TimeGenerated : 29/09/2015 18:09:14


Now you have a date you can read easily.

WMI dates

Dates as reported by WMI still seem to cause a lot of problems. If you use the WMI cmdlets

£> Get-WmiObject -Class Win32_OperatingSystem | select *date* | fl

InstallDate   : 20131205101649.000000+000
LocalDateTime : 20150728121320.002000+060


That format is year, month, day, hour, minute, second then fractions of a second after the decimal point with the final +nnn indicating an offset from Greenwich Mean Time  (UTC) for time zones and daylight saving time.


You can read the date presented by WMI but its not intuitive.


The PowerShell team added a ConvertToDateTime() to the object output by WMI so that you can easily perform date conversions

£> Get-WmiObject -Class Win32_OperatingSystem | select @{N='Install'; E={$_.ConvertToDateTime($_.Installdate)}}, @{N='Lo
calDate'; E={$_.ConvertToDateTime($_.LocalDateTime)}} | fl

Install   : 05/12/2013 10:16:49
LocalDate : 28/07/2015 12:16:26


Though my preferred solution these days is to use the CIM cmdlets as they convert the date for you without any extra effort

£> Get-CimInstance -ClassName Win32_OperatingSystem | select *date* | fl

InstallDate   : 05/12/2013 10:16:49
LocalDateTime : 28/07/2015 12:17:29

CIM filters

I was looking up Win32_SystemDriver on the MSDN site and noticed there was some PowerShell example code


Get-WmiObject -Class Win32_SystemDriver |
Where-Object -FilterScript {$_.State -eq "Running"} |
Where-Object -FilterScript {$_.StartMode -eq "Manual"} |
Format-Table -Property Name,DisplayName


A better way to write this would be:

Get-WmiObject -Class Win32_SystemDriver -Filter "State='Running' AND StartMode='Manual'" | Format-Table -Property Name, DisplayName –AutoSize




Get-CimInstance -ClassName Win32_SystemDriver -Filter "State='Running' AND StartMode='Manual'" | Format-Table -Property Name, DisplayName -AutoSize


Do the filtering in the CIM call – especially if you’re running this against a number of remote machines. That way you limit the network traffic you’re returning

WMF 5.0 April 2015 preview – – software inventory logging

A software inventory module is now included with the April 2015 WMF 5.0 preview

£> Get-Command -Module SoftwareInventoryLogging | select Name



Windows updates are always a good place to start poking into your systems

£> Get-Command Get-SilWindowsUpdate -Syntax

Get-SilWindowsUpdate [[-ID] <string[]>] [-CimSession <CimSession[]>]
[-ThrottleLimit <int>] [-AsJob] [<CommonParameters>]

£> Get-SilWindowsUpdate

ID          : KB3055381
InstallDate : 4/30/2015



The parameters for Get-SilWindowsUpdate look like those I’d expect from a CDXML module. Inspection of C:\Windows\System32\WindowsPowerShell\v1.0\modules\SoftwareInventoryLogging\

shows  a number of cdxml files



The WMF 5,0 release notes supply a link to further data of software inventory logging – interestingly its flagged as a Windows Server 2012 R2 page.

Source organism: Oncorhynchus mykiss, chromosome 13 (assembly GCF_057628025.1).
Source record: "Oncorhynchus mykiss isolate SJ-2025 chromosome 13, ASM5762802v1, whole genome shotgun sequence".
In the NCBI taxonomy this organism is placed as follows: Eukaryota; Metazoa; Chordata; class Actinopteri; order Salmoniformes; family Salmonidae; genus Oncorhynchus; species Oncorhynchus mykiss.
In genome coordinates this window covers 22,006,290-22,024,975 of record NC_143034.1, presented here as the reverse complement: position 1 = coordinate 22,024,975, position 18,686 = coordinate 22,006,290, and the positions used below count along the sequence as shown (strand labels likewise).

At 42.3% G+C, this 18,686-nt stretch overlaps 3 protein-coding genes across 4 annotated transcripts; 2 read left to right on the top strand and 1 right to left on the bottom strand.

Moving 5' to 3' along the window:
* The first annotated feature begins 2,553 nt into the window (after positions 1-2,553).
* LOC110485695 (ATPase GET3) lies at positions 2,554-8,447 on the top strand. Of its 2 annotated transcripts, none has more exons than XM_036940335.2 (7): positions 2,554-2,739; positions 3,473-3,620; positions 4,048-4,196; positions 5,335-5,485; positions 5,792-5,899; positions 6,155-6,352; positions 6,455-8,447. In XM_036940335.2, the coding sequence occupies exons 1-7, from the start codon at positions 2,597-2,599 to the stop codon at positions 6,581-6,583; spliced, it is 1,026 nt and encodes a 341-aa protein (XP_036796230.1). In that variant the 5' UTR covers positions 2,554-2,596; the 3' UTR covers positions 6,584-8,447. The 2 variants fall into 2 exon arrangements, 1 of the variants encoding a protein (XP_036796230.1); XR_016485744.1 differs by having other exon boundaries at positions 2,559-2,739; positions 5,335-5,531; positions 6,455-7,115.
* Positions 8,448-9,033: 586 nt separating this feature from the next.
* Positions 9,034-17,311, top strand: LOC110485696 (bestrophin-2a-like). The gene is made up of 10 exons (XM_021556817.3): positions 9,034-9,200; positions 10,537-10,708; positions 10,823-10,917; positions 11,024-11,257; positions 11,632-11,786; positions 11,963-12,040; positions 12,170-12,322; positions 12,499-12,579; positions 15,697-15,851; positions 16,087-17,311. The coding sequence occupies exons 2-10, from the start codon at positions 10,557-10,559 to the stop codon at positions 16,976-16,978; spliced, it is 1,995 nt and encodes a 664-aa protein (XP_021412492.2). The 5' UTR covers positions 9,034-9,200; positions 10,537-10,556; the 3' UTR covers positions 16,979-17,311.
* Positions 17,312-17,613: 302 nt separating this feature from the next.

Trying the cmdlet against a Windows Server 2012 R2 system running WMF 4.0 (with the November 2014 roll up)

$cs = New-CimSession -ComputerName W12R2SUS
Get-SilWindowsUpdate -CimSession $cs

£> Get-SilWindowsUpdate -CimSession $cs

ID             : KB3006193
InstallDate    : 1/5/2015
PSComputerName : W12R2SUS



This means the class is on our Windows Server 2012 R2 box so we could use it directly

£> Get-CimInstance -Namespace root/InventoryLogging -ClassName  MsftSil_WindowsUpdate | Format-Table -a

ID                  InstallDate                                PSComputerName
--                   -----------                                 --------------
KB3006193 1/5/2015 12:00:00 AM
KB2894856 9/14/2014 12:00:00 AM



This module supplies a useful way to find out the software installed on our systems – I’ll be digging into this over a few more posts

Blocksize missing?

I recently had a question asking why the Bloacksize property on Win32_LogicalDisk is empty but is populated on Win32_Volume.

The thing is to remember the underlying thing that these 2 CIM classes represent.


A logical disk is a subdivision of an extended partition. An extended partition can hold one or more logical disks.


When you create a volume on a disk you use either a primary partition or a logical disk from an extended partition. Until you format the volume you can’t have a block size as that is determined by the parameters you use to perform the format.


The documentation for Win32_LogicalDisk states that block size is not populated for logical disks

OMI/CIM/WMI dictionary

Don Jones provides a very good summary of the similarities and differences between WMI, CIM and OMI

Recommended reading if you’re using these technologies

Query vs Filter

I’ve tended to advocate using the –Filter parameter rather than the –Query parameter with the CIM (and WMI) cmdlets but a recent post on the Windows Management Infrastructure blog has me questioning that decision.


Using Measure-Command I tried various pairs of commands – such as:


Measure-Command {Get-CimInstance -ClassName Win32_Directory -Filter "Name = 'C:\\Test2'"}


Measure-Command {Get-CimInstance -Query "SELECT * FROM Win32_Directory WHERE Name = 'C:\\Test2'"}


The results weren’t conclusive but it seems that at worst there is no significant difference between the approaches and at best using a query is significantly faster. 


At the moment my best advice would be use the –Filter parameter if you want to reduce typing but try –Query if speed becomes your main issue.